Completing the picture, the push force felt by a cell in the cylindric region *C* is given by:

It is easy to check that:

Therefore, one can define a function, *h*(*z*) as:
which is always well defined. In addition, the projection of the fluctuations will be the same in both regions, since the only relevant property is the local dimension, which in both cases is 2, leading to a . Consequently, equation (B3) can be rewritten consistently for all the hemisphere/cylinder system as:

### 5. Lineage survival: Detailed geometry approach

To guess the probability of lineage survival, we restrict ourselves to the hemispheric region *H* of the crypt. As discussed in section B of this Appendix, the existence of linear functions approximating the drift and fluctuation parameters of the general reaction-diffusion equation (B3) leads to gaussian-like lineage survival probabilities. According to the approximations leading to equation (B8), we have that, considering the hemispheric region of the crypt:

### 6. Number of stem cells in the system

To finish with, we compute the size of the emerging stem-cell region. The fluctuations will project over the surface from the bottom pole to the cell located at:

The position of this cell will define an angle of

Therefore, the amount of cells below this angle, the stem cell number will be:

### 7. Higher dimensionality with radial symmetry

Imagine that our tissue can be abstracted as something isomporphic to a disk or sphere. In consequence, we will only consider the *r* coordinate –see Fig. (7b) of this SI. Let the units of volume be in number of cells. That is, we assume that, on average, the volume of cells is around 1. The fluctuations can occur in all directions with equal probability. Therefore, if we know that the rate at which fluctuations occur is *k*_{r}, following the same reasoning we used in section B, we can approximate the effective rate projected towards the *r* axis by:
where *D* is the dimension of the volume. The diffusion term in the reaction diffusion equation will be given by:

Now we compute the drift term. For that, we apply directly equation (B2). In the case of a 3D sphere growing from the centre, we have, if *V* (*r*) is the volume encapsulated by the surface of radius *r*, the displacement of a cell at this position will be determined by:

If , then, according to the above equation:

Thus, the push up force will, accordingly, result in a radial displacement of:

The above speed will define the drift term *h*(*r*). Again, this will lead to a gaussian distribution of lineage cell survival and, therefore, to a well defined stem-cell region.

## Appendix C: Noise in the stochastic conveyor-belt from “tectonic” epithelial movements

In this section, we explore an alternative source for noise in determining the number of functional stem cells, i.e. the possibility of global rearrangements of the epithelium relative to the optimal position (bottom of the crypt/edge of the tip –see Fig. (9a) of this Appendix for a sketch. This is motivated by experiments in intestinal morphogenesis or mammary morphogenesis, where global three-dimensional bending of the epithelial modifies the location of the niche (see main text).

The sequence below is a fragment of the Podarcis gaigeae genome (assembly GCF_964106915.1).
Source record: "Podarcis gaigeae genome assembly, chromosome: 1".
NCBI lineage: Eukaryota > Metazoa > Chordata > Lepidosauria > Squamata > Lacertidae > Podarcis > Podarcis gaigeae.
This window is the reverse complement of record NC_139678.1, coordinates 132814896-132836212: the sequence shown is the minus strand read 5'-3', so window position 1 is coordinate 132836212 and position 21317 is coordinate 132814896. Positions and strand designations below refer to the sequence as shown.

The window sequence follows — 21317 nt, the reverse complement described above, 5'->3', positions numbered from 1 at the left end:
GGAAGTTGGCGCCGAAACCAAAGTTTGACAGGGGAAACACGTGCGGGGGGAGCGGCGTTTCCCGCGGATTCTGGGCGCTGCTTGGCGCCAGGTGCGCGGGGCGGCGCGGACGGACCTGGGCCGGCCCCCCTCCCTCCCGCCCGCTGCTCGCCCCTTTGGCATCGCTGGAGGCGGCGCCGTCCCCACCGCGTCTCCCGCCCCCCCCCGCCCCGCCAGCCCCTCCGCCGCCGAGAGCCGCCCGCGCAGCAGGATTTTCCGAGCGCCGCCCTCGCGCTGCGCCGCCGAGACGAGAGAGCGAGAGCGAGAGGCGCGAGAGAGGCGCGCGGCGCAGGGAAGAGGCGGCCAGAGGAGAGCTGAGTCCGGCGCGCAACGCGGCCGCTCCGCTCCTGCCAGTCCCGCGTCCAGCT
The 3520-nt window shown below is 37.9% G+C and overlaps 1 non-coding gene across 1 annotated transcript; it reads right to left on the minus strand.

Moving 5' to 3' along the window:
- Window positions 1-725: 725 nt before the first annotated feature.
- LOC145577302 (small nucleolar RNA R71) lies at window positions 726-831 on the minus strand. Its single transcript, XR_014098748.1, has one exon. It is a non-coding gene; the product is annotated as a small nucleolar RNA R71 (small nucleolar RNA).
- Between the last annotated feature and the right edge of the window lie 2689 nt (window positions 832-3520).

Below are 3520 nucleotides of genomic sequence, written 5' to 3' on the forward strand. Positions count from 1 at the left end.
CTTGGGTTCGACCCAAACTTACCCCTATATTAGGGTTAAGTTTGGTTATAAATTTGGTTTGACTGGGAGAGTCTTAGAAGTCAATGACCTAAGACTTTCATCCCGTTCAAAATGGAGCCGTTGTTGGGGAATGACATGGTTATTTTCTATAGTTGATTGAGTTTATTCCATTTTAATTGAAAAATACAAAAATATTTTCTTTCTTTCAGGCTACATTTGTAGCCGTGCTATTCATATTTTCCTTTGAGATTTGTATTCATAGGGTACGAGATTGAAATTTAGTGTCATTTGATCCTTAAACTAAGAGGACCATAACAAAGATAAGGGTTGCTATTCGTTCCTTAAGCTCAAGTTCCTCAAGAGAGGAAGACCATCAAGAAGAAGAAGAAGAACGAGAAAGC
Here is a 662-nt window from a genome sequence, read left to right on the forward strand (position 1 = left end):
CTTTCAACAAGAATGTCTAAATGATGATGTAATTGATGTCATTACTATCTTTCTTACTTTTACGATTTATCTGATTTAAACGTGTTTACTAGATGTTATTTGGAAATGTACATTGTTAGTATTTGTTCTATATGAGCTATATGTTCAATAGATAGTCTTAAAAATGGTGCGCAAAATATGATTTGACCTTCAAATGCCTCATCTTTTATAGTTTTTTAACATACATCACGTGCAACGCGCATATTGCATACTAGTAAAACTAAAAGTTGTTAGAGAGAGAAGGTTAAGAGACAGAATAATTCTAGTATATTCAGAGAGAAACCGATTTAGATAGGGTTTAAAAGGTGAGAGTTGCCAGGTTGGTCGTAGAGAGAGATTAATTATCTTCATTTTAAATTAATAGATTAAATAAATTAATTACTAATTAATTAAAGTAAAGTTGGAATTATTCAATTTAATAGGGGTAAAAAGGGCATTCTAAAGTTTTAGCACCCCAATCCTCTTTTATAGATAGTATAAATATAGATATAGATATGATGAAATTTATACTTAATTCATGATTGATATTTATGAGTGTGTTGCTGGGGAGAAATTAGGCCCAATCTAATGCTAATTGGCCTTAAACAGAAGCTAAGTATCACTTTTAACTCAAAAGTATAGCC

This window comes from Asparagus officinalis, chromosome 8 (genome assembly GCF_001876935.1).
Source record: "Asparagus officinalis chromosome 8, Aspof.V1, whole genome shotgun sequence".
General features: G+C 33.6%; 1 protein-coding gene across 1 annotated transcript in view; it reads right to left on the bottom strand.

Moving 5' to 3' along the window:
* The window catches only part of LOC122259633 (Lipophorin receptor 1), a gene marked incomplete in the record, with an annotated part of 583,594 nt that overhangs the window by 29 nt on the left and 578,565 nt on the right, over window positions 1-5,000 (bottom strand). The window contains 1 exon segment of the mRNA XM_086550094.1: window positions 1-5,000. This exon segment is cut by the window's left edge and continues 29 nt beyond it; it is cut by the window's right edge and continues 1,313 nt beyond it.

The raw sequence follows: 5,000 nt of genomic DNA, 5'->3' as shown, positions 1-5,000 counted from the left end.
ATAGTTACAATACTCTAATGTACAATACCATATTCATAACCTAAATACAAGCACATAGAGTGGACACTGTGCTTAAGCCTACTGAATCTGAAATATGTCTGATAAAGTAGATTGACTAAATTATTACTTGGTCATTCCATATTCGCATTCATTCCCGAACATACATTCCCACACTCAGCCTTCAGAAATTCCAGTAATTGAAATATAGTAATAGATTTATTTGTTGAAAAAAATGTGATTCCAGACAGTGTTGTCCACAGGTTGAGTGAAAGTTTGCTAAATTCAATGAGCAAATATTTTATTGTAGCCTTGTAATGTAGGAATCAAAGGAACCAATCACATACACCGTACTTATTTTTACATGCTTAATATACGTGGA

Importantly, performing full stochastic simulations of this process in one-dimensions revealed a strikingly similar paradigm compared to the version of the model introduced in the main text, with survival probabilities decaying as normal distributions away from the central, optimal position for survival – see Fig. (7b) of this SI. Moreover, the variance of these probabilities, which define the number of functional stem cells, also scale as *k*_{r}*/k*_{d} as expected in the model from the main text – Fig. (7c) of this SI.

This confirms that such tectonic movements can also be described in our coarse-grained model, simply renormalizing in long-term dynamics the intensity of the noise term *k*_{r} in the system (although one would expect tectonic movements to significantly change the short-term dynamics). Interestingly, this allows for the system to be “noisy”, i.e. many functional stem cells to contribute to the long-term dynamics, without any clonal dispersion, showing that one must be careful in equating the two directly. This would in particular be relevant for the dynamics of intestinal crypts, where cells away from starting position 0 have been shown experimentally to still contribute long-term (see Fig. 2 of the main text), but where little clonal fragmentation was observed (raising the possibility that such tectonic collective movements could occur to reposition cells towards/away from the best location).

## Appendix D: Numerical simulations and parameter estimation

### 1D simulation

A one-dimensional array of 20 cells was initialised, where every cell was given an index *x* = {0, 1, …, 19} to identify their starting position in the crypt, corresponding to their lineage. 0 is the most advantageous position at the bottom of the crypt, and 19 is at the top where it will be removed from the crypt by any single division event below. The simulation parameters were *k*_{d}, the probability that a cell divides, and *k*_{r}, the probability that a cell switches positions with its neighbour in either direction. During the simulation, cells were chosen at random with equal probability to decide whether to divide or change neighbors. The simulation was terminated when the array was colonized by a single cell lineage –we denote this as a “win” by that lineage.